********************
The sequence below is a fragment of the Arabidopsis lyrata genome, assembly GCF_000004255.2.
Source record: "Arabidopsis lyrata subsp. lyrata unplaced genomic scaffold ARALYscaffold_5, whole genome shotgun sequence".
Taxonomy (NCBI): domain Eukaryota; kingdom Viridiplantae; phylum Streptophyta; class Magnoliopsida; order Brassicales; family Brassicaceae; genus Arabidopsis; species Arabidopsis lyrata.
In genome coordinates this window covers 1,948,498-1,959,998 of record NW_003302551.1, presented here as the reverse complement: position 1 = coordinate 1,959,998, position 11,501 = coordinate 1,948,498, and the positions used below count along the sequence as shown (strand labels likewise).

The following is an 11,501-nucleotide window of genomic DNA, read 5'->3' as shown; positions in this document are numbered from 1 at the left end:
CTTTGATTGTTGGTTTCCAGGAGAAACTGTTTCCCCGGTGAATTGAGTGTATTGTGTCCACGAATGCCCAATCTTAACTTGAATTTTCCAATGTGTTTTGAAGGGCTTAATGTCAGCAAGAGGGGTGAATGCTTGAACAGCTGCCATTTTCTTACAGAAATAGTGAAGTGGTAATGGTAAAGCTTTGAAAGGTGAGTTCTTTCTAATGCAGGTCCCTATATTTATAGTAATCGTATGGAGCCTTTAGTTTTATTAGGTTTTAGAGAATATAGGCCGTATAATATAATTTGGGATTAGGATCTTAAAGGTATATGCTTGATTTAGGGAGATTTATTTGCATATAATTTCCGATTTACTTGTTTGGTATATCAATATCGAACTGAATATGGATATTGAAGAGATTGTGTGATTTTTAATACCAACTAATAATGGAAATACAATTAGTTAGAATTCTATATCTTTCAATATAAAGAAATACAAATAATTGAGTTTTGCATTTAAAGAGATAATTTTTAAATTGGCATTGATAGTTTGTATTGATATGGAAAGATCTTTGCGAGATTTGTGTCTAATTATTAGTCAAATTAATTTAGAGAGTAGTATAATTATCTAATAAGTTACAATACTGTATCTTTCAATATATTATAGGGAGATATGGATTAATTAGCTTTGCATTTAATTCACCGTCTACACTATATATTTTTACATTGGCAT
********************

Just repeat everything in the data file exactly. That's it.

The sequence below is a fragment of the Arabidopsis lyrata genome, assembly GCF_000004255.2.
Source record: "Arabidopsis lyrata subsp. lyrata unplaced genomic scaffold ARALYscaffold_5, whole genome shotgun sequence".
Taxonomy (NCBI): domain Eukaryota; kingdom Viridiplantae; phylum Streptophyta; class Magnoliopsida; order Brassicales; family Brassicaceae; genus Arabidopsis; species Arabidopsis lyrata.
In genome coordinates this window covers 1,948,498-1,959,998 of record NW_003302551.1, presented here as the reverse complement: position 1 = coordinate 1,959,998, position 11,501 = coordinate 1,948,498, and the positions used below count along the sequence as shown (strand labels likewise).

The following is an 11,501-nucleotide window of genomic DNA, read 5'->3' as shown; positions in this document are numbered from 1 at the left end:
CTTTGATTGTTGGTTTCCAGGAGAAACTGTTTCCCCGGTGAATTGAGTGTATTGTGTCCACGAATGCCCAATCTTAACTTGAATTTTCCAATGTGTTTTGAAGGGCTTAATGTCAGCAAGAGGGGTGAATGCTTGAACAGCTGCCATTTTCTTACAGAAATAGTGAAGTGGTAATGGTAAAGCTTTGAAAGGTGAGTTCTTTCTAATGCAGGTCCCTATATTTATAGTAATCGTATGGAGCCTTTAGTTTTATTAGGTTTTAGAGAATATAGGCCGTATAATATAATTTGGGATTAGGATCTTAAAGGTATATGCTTGATTTAGGGAGATTTATTTGCATATAATTTCCGATTTACTTGTTTGGTATATCAATATCGAACTGAATATGGATATTGAAGAGATTGTGTGATTTTTAATACCAACTAATAATGGAAATACAATTAGTTAGAATTCTATATCTTTCAATATAAAGAAATACAAATAATTGAGTTTTGCATTTAAAGAGATAATTTTTAAATTGGCATTGATAGTTTGTATTGATATGGAAAGATCTTTGCGAGATTTGTGTCTAATTATTAGTCAAATTAATTTAGAGAGTAGTATAATTATCTAATAAGTTACAATACTGTATCTTTCAATATATTATAGGGAGATATGGATTAATTAGCTTTGCATTTAATTCACCGTCTACACTATATATTTTTACATTGGCAT